Did we just witness an historic event, the impeachment of only the third president in the entire history of the Republic?
Or was this a case of accusatio interrupta: impeachment interrupted by an untimely withdrawal from Nancy Pelosi?
The speaker of the House, unhappy at Senate Majority Leader Mitch McConnell’s obvious contempt for the House proceedings, has suggested that she might not file the charges with the Senate.
In which case, the Senate could not hold a trial.
In which case, Donald Trump could neither be exonerated nor convicted.
In which case, he would not have been impeached by the House, but only “impeached.”
It’s amazing what semantic potency can reside in a pair of quotation marks.
Consider the difference between “fresh fish” and “‘fresh’ fish.”
It is the same with the quasi-legal, wholly political process known as impeachment. It is one thing to have been impeached. It is quite another to have been “impeached.”
From one follows a Senate trial, cross examination of witnesses, the presentation of evidence, an opportunity for the accused to defend himself.
Ultimately, there follows a vote. If 67 senators vote to convict, the president will then be removed from office.
From the other follows—grandstanding by Democratic apparatchiks and blather by their media enablers.
What a let-down. The “greatest deliberative body in the world,” etc. etc., and what do we get? Theater, and bad theater at that. Something Pinteresque: all angst, no denouement. Partruient montes, as Horace put it, nascetur ridiculus mus: “the mountains go into labor and give birth to a ridiculous mouse.”
Accusatio interrupta: embarrassing and unsatisfactory all around.
I understand that there is some legal dispute about the significance of Nancy Pelosi’s non-consummation of the process she abetted. Some scholars say that, regardless, Donald Trump is still impeached.
The weight of the opinion, however, is on the other side. A good summary was provided by Harvard law professor, Noah Feldman, one of the Democrats’ chief witnesses for the pro-impeachment case.
“Impeachment as contemplated by the Constitution,” Feldman wrote after Nancy made her, ah, withering suggestion, “does not consist merely of the vote by the House, but of the process of sending the articles to the Senate for trial. Both parts are necessary to make an impeachment under the Constitution: The House must actually send the articles and send managers to the Senate to prosecute the impeachment” (my emphasis).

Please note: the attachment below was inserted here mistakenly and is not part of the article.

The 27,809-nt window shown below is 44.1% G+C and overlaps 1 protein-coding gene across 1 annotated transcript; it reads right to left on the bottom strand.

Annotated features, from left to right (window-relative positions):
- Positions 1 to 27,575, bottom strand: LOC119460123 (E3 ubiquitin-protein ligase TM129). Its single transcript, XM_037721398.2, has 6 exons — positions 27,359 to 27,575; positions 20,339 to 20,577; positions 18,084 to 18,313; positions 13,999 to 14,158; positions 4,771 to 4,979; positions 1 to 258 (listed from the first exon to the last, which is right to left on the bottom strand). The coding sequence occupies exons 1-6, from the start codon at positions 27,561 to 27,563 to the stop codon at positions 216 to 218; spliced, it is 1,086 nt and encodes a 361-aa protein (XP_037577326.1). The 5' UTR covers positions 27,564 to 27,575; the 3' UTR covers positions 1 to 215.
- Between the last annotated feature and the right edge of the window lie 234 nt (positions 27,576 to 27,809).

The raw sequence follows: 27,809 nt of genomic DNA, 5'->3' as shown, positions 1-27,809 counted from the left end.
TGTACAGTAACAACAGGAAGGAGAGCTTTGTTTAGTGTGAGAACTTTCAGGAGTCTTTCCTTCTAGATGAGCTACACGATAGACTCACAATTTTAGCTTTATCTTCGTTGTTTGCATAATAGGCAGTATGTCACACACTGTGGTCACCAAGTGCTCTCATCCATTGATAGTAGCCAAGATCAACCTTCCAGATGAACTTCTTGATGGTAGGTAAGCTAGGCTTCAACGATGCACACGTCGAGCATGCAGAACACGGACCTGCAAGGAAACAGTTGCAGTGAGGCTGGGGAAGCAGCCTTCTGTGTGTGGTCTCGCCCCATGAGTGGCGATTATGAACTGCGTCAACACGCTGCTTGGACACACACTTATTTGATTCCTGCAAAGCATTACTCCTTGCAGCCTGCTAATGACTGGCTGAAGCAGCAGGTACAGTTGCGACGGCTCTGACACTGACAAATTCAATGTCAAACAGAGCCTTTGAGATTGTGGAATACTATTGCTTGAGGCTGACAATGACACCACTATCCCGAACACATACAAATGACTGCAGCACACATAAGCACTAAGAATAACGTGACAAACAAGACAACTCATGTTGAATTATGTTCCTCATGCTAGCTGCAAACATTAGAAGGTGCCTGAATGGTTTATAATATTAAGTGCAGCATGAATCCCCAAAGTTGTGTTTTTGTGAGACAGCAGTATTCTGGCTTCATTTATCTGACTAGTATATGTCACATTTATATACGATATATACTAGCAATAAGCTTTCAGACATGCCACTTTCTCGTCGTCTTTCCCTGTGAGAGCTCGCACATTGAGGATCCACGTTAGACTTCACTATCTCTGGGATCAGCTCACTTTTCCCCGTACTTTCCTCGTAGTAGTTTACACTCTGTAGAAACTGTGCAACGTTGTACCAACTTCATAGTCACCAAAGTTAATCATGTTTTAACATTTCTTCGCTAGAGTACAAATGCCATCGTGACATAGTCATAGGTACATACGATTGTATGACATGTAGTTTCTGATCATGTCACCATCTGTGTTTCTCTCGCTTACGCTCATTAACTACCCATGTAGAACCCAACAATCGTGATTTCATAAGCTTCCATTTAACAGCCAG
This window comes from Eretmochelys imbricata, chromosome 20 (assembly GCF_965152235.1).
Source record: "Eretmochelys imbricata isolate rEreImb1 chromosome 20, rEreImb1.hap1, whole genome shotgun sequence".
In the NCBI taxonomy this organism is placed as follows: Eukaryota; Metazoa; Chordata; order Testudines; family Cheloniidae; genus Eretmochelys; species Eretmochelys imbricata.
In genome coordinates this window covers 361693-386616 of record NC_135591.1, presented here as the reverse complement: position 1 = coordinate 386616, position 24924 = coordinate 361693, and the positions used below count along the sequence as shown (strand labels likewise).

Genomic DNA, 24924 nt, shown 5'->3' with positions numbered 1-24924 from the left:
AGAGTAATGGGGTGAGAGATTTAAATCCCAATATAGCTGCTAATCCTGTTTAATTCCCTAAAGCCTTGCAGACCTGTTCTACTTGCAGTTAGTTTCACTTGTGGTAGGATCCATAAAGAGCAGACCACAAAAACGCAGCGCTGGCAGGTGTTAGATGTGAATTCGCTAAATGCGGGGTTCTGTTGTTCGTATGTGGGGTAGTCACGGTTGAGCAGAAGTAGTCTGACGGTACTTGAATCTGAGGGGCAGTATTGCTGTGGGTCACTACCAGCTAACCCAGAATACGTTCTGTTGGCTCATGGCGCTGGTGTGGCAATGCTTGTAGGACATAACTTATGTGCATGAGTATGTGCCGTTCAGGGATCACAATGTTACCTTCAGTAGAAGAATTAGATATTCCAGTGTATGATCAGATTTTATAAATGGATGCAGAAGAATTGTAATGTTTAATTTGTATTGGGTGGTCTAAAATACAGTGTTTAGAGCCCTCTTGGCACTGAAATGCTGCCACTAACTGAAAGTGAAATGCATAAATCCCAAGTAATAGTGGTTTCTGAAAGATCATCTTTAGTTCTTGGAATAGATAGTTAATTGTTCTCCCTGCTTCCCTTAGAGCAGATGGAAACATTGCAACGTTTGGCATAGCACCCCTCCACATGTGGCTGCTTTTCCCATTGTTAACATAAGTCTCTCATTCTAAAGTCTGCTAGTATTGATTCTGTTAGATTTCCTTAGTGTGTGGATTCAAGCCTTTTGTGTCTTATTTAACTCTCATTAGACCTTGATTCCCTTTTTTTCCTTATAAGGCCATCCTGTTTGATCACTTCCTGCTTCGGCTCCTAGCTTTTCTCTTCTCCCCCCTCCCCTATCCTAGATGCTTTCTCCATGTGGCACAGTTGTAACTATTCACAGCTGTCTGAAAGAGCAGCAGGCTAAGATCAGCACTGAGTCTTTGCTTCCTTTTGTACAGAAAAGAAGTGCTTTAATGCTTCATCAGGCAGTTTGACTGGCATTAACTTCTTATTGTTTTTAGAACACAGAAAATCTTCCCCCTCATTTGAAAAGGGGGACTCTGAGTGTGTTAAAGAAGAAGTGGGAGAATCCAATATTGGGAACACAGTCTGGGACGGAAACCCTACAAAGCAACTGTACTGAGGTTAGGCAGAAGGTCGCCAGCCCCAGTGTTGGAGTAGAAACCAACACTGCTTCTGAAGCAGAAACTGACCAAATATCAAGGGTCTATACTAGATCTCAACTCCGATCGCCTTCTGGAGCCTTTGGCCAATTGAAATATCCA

“If the House never sends the articles,” Feldman concludes, “then Trump could say with strong justification that he was never actually impeached.”
I think this is true, though whether it will come to that remains up in the air. The outcome will depend on what shenanigans the House, as always enabled by their flacks in the media, can force upon the Senate. So far it looks as though Mitch McConnell will brook no nonsense. If that is right, then the dudgeon will be high. Expect the editorial board of the New York Times, fresh off their 1619 cruise, to go full Jeremiah, “threats to the rule of the law,” “sanctity of our Constitution,” “Republicans trampling on precedent,” “undermining our democracy,” etc., etc.
Air-sickness bags will not be provided, so bring your own.
But maybe Nancy will just close her eyes and go through with it after all. As I say, it will all depend on what she thinks she can get out of it. It may be taken as read, I submit, that the baseless articles of impeachment will be hastily crushed by the Republican-controlled Senate, where the charges will not even get a majority, to say nothing of the two-thirds majority necessary to remove a president.
Which leaves us—where?
Many commentators, myself included, have warned that the House was playing a dangerous game by taking the box marked “impeachment” down from the shelf and beginning to bat those balls around when there were no plausible grounds—none—for playing the game to begin with. Impeachment—again, as many commentators, myself included, have pointed out—was intended by the Founders to be a remedy of last resort, an in-case-of-fire-break-glass option when every other recourse had failed.
As recently as this March, Nancy Pelosi had insisted that impeachment had to be a bipartisan decision, only employed to address the most serious crimes. In endorsing the House charade, she shelved that scruple along with all her other ones. The result, as Andy McCarthy and others have pointed out, will be to make impeachment much more common. The price of “trivializing” impeachment, as the House has just done, will likely be to make it the “new normal.”
Indeed, the legal scholar Jonathan Turley, a prominent critic of the president, but one who has not therefore tainted his reason, pointed out that by the standards employed against Donald Trump, every living president could have been impeached. Turley was particularly troubled by the charge that the president was guilty of obstructing Congress. Why? Because all the president did was go to court to challenge House demands for certain evidence. The House, Turley noted, “set an abbreviated period for investigation, arguably the shortest investigation of any presidential impeachment.”